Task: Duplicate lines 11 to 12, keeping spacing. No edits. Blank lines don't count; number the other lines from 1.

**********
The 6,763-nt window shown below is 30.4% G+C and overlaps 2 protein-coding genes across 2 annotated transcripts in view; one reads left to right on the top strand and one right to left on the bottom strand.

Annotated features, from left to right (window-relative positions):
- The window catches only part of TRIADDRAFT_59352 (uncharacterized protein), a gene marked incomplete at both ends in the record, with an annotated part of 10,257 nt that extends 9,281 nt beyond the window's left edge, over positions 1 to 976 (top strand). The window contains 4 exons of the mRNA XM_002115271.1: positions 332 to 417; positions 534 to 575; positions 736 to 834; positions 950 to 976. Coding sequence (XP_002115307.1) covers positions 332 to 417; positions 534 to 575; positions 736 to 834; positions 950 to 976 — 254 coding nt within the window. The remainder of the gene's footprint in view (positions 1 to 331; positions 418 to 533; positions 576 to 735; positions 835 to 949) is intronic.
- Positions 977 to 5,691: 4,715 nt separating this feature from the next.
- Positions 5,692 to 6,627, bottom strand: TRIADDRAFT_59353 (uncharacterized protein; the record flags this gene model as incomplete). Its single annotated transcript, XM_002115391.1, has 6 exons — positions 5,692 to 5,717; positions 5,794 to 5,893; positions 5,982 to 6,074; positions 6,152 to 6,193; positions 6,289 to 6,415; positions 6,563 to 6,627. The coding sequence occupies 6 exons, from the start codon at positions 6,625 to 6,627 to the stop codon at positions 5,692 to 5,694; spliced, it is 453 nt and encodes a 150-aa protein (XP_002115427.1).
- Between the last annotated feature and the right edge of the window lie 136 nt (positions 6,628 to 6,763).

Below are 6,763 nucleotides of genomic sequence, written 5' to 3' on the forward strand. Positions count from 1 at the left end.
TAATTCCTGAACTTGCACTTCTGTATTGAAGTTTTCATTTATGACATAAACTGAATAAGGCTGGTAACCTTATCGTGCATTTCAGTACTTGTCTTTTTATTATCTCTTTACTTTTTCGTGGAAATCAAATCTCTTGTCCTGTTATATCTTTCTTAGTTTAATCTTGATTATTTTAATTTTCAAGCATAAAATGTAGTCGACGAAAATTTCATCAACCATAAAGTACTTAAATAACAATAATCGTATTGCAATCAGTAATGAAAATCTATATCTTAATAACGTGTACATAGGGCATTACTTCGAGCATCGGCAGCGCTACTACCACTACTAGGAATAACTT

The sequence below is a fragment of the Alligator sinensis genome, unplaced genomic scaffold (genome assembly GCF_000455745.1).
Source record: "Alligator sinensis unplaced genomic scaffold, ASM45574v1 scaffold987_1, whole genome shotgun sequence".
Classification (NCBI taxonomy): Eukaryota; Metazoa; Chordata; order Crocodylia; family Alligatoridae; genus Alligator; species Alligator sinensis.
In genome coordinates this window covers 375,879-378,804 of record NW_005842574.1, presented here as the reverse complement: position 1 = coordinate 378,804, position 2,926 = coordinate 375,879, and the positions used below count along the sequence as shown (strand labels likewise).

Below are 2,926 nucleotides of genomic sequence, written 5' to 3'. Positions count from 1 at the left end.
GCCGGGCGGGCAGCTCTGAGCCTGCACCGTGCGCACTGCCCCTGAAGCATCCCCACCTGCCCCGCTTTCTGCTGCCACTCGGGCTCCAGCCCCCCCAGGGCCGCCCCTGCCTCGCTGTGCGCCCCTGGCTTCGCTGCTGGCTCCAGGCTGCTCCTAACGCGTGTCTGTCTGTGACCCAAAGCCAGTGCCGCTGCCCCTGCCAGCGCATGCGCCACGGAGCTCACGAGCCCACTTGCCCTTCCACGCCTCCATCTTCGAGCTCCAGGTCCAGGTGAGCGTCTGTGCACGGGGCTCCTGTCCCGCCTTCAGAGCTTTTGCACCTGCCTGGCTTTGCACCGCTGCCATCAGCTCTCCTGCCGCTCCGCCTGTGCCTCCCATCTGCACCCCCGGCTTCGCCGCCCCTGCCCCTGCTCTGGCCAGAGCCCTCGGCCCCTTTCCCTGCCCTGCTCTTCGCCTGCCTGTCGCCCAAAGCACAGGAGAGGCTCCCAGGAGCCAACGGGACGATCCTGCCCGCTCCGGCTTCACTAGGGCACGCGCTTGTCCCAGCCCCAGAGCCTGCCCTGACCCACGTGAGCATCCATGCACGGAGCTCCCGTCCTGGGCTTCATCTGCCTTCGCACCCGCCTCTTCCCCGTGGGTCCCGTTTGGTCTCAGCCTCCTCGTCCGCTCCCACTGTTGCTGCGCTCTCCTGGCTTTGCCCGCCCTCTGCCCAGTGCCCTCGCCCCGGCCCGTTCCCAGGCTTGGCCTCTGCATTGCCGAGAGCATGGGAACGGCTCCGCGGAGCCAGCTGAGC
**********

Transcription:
Classification (NCBI taxonomy): Eukaryota; Metazoa; Chordata; order Crocodylia; family Alligatoridae; genus Alligator; species Alligator sinensis.
In genome coordinates this window covers 375,879-378,804 of record NW_005842574.1, presented here as the reverse complement: position 1 = coordinate 378,804, position 2,926 = coordinate 375,879, and the positions used below count along the sequence as shown (strand labels likewise).